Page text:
Patience Carter, a survivor of the mass shooting in Orlando, turned to writing to help aid the healing process. Her words are powerful and profound. It was her first time in Orlando, and she happened to go to Pulse. Carter, of Philadelphia, talks about having a good time with friends before the massacre erupted. She wrote and read the following poem:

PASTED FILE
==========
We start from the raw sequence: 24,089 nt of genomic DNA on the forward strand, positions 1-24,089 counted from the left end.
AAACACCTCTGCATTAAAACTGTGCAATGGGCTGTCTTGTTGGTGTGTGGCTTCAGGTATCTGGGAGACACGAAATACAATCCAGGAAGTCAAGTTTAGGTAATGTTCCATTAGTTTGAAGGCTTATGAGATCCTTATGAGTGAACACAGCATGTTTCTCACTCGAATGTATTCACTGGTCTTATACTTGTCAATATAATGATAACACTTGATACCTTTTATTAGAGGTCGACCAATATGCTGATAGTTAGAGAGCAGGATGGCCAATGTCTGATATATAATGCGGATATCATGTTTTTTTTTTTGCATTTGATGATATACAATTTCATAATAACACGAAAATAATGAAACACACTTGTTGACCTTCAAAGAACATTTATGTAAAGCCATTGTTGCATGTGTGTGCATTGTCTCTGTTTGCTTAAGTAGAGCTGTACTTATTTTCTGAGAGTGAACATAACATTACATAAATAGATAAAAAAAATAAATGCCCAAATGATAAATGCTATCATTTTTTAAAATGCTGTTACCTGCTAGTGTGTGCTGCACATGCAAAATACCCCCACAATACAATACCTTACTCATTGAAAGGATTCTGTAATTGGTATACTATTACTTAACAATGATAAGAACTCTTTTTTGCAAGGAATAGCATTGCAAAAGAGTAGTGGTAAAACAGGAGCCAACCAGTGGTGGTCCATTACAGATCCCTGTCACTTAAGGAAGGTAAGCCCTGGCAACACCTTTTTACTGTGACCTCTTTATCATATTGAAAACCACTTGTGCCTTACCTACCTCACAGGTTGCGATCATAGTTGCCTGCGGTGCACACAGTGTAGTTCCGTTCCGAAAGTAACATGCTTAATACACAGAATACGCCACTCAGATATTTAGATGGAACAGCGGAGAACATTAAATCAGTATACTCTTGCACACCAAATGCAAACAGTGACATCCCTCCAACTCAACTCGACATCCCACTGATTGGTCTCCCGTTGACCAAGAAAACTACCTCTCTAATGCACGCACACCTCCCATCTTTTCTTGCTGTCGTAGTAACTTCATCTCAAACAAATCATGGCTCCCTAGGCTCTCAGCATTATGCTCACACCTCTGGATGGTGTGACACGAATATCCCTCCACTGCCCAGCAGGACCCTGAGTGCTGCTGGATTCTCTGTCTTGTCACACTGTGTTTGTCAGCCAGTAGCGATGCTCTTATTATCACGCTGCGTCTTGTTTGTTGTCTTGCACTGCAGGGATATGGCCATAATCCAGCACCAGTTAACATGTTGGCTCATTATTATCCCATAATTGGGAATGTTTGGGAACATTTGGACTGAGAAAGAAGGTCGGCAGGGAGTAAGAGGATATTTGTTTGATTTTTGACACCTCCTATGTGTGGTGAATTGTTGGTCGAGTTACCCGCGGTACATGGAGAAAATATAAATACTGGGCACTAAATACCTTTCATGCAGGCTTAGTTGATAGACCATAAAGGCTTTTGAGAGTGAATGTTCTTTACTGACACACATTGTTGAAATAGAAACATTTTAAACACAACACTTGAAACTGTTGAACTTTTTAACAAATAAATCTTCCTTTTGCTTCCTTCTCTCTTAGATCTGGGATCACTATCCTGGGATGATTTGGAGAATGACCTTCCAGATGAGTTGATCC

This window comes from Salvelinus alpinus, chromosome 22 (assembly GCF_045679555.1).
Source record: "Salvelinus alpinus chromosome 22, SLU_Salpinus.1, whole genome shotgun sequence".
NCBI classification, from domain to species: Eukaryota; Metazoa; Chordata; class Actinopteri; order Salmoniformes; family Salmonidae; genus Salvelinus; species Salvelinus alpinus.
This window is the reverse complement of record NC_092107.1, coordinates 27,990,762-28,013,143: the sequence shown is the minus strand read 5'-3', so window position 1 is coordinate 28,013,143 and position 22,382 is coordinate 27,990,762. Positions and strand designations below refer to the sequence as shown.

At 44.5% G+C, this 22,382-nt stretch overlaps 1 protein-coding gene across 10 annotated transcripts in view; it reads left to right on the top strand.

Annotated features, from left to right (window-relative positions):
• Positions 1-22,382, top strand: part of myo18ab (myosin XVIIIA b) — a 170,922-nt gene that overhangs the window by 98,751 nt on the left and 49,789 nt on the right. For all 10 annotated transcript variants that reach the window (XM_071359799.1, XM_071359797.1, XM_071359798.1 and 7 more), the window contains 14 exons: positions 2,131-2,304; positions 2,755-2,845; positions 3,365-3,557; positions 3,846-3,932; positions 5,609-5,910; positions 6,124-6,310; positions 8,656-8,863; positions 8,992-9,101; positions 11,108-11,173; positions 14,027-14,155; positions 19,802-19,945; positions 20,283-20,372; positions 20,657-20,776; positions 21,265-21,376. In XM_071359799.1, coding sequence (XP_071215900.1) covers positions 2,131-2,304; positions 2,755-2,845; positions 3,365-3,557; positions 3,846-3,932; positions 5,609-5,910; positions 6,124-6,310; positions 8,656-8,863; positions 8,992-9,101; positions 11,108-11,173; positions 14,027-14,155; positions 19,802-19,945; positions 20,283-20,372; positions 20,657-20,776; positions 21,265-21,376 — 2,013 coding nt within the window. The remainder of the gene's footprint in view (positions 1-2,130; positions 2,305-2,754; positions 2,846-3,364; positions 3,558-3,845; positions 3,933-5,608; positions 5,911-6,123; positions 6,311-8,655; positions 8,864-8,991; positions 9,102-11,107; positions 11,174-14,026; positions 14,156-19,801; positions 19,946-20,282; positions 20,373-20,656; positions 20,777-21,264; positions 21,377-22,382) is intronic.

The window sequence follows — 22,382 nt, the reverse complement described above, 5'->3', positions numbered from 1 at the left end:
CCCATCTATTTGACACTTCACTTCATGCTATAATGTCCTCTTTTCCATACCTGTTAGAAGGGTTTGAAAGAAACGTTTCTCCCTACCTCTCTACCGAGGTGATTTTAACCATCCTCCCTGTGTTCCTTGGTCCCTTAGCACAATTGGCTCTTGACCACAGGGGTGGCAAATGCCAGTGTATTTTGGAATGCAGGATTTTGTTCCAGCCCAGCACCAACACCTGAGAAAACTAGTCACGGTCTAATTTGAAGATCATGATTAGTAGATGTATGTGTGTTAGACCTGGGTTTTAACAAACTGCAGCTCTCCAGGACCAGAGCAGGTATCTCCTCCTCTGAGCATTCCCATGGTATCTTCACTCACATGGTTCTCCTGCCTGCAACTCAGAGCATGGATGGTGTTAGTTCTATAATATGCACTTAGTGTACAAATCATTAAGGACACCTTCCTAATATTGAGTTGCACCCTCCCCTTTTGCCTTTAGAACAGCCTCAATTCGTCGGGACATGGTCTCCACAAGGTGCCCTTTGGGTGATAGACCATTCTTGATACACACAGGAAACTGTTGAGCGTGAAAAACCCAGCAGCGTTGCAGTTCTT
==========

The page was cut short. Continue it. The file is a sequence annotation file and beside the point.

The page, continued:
The guilt of feeling grateful to be alive is heavy. Wanting to smile about surviving but not sure if the people around you are ready. As the world mourns the victims killed and viciously slain. I feel guilty about screaming about my legs in pain. Because I could feel nothing like the other 49 who weren’t so lucky to feel this pain of mine. I never thought in a million years that this could happen. I never thought in a million years that my eyes could witness something so tragic. Looking at the souls leaving the bodies of individuals. Looking at the killer’s machine gun throughout my right peripheral. Looking at the blood and debris covered on everyone’s faces. Looking at the gunman’s feet under the stall as he paces. The guilt of feeling lucky to be alive is heavy. It’s like the weight of the ocean’s walls crushing uncontrolled by levies, it’s like being drug through the grass with a shattered leg and thrown on the back of a Chevy. It’s like being rushed to the hospital and told you’re going to make it when you lay beside individuals whose lives were brutally taken. The guilt of being alive is heavy.